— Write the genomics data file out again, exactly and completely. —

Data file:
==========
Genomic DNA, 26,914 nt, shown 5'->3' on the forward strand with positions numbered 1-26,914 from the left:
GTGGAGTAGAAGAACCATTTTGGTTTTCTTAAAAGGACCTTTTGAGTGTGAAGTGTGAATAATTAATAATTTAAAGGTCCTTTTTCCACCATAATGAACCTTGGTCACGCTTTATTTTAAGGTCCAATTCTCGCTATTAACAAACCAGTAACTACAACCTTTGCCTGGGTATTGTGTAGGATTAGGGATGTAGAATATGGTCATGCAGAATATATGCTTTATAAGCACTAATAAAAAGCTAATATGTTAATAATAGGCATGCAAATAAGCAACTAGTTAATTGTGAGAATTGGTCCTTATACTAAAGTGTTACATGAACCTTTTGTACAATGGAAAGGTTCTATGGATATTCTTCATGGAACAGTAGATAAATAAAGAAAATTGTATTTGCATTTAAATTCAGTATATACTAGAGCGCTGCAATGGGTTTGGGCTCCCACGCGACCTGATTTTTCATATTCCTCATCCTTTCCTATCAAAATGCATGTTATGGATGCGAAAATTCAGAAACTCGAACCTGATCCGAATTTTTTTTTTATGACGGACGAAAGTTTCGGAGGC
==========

Genomic DNA, 26,914 nt, shown 5'->3' on the forward strand with positions numbered 1-26,914 from the left:
GTGGAGTAGAAGAACCATTTTGGTTTTCTTAAAAGGACCTTTTGAGTGTGAAGTGTGAATAATTAATAATTTAAAGGTCCTTTTTCCACCATAATGAACCTTGGTCACGCTTTATTTTAAGGTCCAATTCTCGCTATTAACAAACCAGTAACTACAACCTTTGCCTGGGTATTGTGTAGGATTAGGGATGTAGAATATGGTCATGCAGAATATATGCTTTATAAGCACTAATAAAAAGCTAATATGTTAATAATAGGCATGCAAATAAGCAACTAGTTAATTGTGAGAATTGGTCCTTATACTAAAGTGTTACATGAACCTTTTGTACAATGGAAAGGTTCTATGGATATTCTTCATGGAACAGTAGATAAATAAAGAAAATTGTATTTGCATTTAAATTCAGTATATACTAGAGCGCTGCAATGGGTTTGGGCTCCCACGCGACCTGATTTTTCATATTCCTCATCCTTTCCTATCAAAATGCATGTTATGGATGCGAAAATTCAGAAACTCGAACCTGATCCGAATTTTTTTTTTATGACGGACGAAAGTTTCGGAGGC